50/50 contest. Slight edge to Ireland given the weather promised; feel the side with a more structured game plan could triumph. Scotland will look at the Italian and Welsh second half performances against Ireland for hope and optimism. Ireland have not produced an all round defensive performance for eighty minutes so far in this tourney. Expect an exciting contest despite the weather!

France lock horns with England

The loss to Scotland could be a blessing in-disguise for this England outfit. All facets of play were not at the level required to win at Murrayfield. Eddie Jones has responded by making a couple of personnel changes. Hartley (injured) is replaced by George. Brown is dropped which means a full back role assignment for Watson. Ben Te’o takes Jonathan Joseph’s place at outside centre. Eliott Daly comes in on the wing to provide attacking threat and balance to the unit.

France come into this contest with a much required test match in round three under their belt. Even though the opposition was Italy, France needed a win to come from somewhere to build squad morale and team momentum. Brunel has not tweaked his starting lineup significantly for this encounter. The only change sees Trinh-Duc come in for enigmatic Beauxis at fly-half.

What should we expect from this fixture? England surely will start this contest with gusto and tempo. The inclusion of George provides excellent upside to Hartley who has struggled at times in this tournament. England’s scrum performance will be duly noted; a set piece which England prides themselves on was put under pressure by both Wales and Scotland. Improvement is required.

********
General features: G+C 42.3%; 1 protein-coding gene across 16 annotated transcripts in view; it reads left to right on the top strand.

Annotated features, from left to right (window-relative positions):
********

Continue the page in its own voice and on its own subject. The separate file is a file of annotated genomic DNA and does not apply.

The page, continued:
Can England’s back row clear out work at ruck time allow Care, Ford and Farrell to launch their runners? Te’o will relish any quick ruck ball down the thirteen channel. His duel with Bastareaud will be keenly watched; utter physicality on show.

Can England’s rejigged back line unit provide defensive stability whilst presenting France with a menacing attacking threat. Daly on the wing is a key component to this test match. His kicking game, coupled with his ability to create gain line breaks will be fascinating to watch.

France have competed well for long periods in this tournament. The pack personally has their standout unit so far. Their conditioning on point and have provided opposition so far with plenty of questions to answer. The set piece has being good, back row abrasive in breakdown and ball carrying.

However, the rest of the units within the side have a question mark over it. The half-back partnership has fluctuated from week to week. Trinh-Duc gets the nod at ten to partner Machenaud.

Can Trinh-Duc keep England off balance with a varied game plan? Can the Toulon fly-half produce a flawless kicking game to establish territorial gains and also improvise with drubber kicks if England’s defensive line positioning is off. I have my doubts.

The threats out wide have diminished with the omission of Teddy Thomas. He was France’s go to attacking threat in the first two rounds of this tournament.

I am not sure France have enough in the back line selection to seriously threaten apart from Bastareaud who will look to use his physicality to create line breaks. Will his colleagues be alert to provide sharp, incisive supporting running lines for the thirteen? I have my doubts again.